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BioMed Research International
Volume 2013 (2013), Article ID 179784, 16 pages
http://dx.doi.org/10.1155/2013/179784
Review Article

Skin Basement Membrane: The Foundation of Epidermal Integrity—BM Functions and Diverse Roles of Bridging Molecules Nidogen and Perlecan

1Department of Dermatology, University of Cologne, Kerpener Strasse 62, 50937 Cologne, Germany
2DGZ, Post Office Box, German Cancer Research Center (DKFZ), Im Neuenheimer Feld 280, 69009 Heidelberg, Germany

Received 10 August 2012; Revised 18 January 2013; Accepted 28 January 2013

Academic Editor: George E. Plopper

Copyright © 2013 Dirk Breitkreutz et al. This is an open access article distributed under the Creative Commons Attribution License, which permits unrestricted use, distribution, and reproduction in any medium, provided the original work is properly cited.

Abstract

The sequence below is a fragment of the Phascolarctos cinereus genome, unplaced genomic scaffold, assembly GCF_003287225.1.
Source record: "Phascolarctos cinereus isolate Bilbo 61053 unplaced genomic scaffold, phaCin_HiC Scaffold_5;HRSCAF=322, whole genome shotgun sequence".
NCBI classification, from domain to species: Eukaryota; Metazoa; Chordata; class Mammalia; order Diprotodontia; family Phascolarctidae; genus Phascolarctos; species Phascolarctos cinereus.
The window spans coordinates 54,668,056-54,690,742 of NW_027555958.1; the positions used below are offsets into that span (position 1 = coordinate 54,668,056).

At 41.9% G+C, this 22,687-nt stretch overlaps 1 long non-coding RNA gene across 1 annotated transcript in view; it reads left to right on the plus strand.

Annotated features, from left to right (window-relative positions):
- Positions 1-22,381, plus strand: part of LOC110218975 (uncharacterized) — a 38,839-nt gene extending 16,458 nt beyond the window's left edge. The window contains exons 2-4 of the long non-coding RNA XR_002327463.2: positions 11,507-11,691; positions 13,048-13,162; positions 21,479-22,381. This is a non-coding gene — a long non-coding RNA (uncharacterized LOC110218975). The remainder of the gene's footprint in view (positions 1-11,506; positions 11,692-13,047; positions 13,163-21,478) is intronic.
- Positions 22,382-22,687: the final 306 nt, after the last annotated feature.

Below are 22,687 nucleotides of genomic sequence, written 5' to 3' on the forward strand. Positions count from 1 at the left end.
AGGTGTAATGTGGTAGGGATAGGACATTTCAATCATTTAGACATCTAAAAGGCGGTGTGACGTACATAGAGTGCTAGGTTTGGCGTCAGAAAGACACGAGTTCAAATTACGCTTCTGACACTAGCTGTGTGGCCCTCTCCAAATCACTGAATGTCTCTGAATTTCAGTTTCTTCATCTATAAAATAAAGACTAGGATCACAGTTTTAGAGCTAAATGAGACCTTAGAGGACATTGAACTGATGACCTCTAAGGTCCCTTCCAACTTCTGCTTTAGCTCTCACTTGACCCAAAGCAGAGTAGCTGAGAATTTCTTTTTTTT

The epidermis functions in skin as first defense line or barrier against environmental impacts, resting on extracellular matrix (ECM) of the dermis underneath. Both compartments are connected by the basement membrane (BM), composed of a set of distinct glycoproteins and proteoglycans. Herein we are reviewing molecular aspects of BM structure, composition, and function regarding not only (i) the dermoepidermal interface but also (ii) the resident microvasculature, primarily focusing on the per se nonscaffold forming components perlecan and nidogen-1 and nidogen-2. Depletion or functional deficiencies of any BM component are lethal at some stage of development or around birth, though BM defects vary between organs and tissues. Lethality problems were overcome by developmental stage- and skin-specific gene targeting or by cell grafting and organotypic (3D) cocultures of normal or defective cells, which allows recapitulating BM formation de novo. Thus, evidence is accumulating that BM assembly and turnover rely on mechanical properties and composition of the adjacent ECM and the dynamics of molecular assembly, including further “minor” local components, nidogens largely functioning as catalysts or molecular adaptors and perlecan as bridging stabilizer. Collectively, orchestration of BM assembly, remodeling, and the role of individual players herein are determined by the developmental, tissue-specific, or functional context.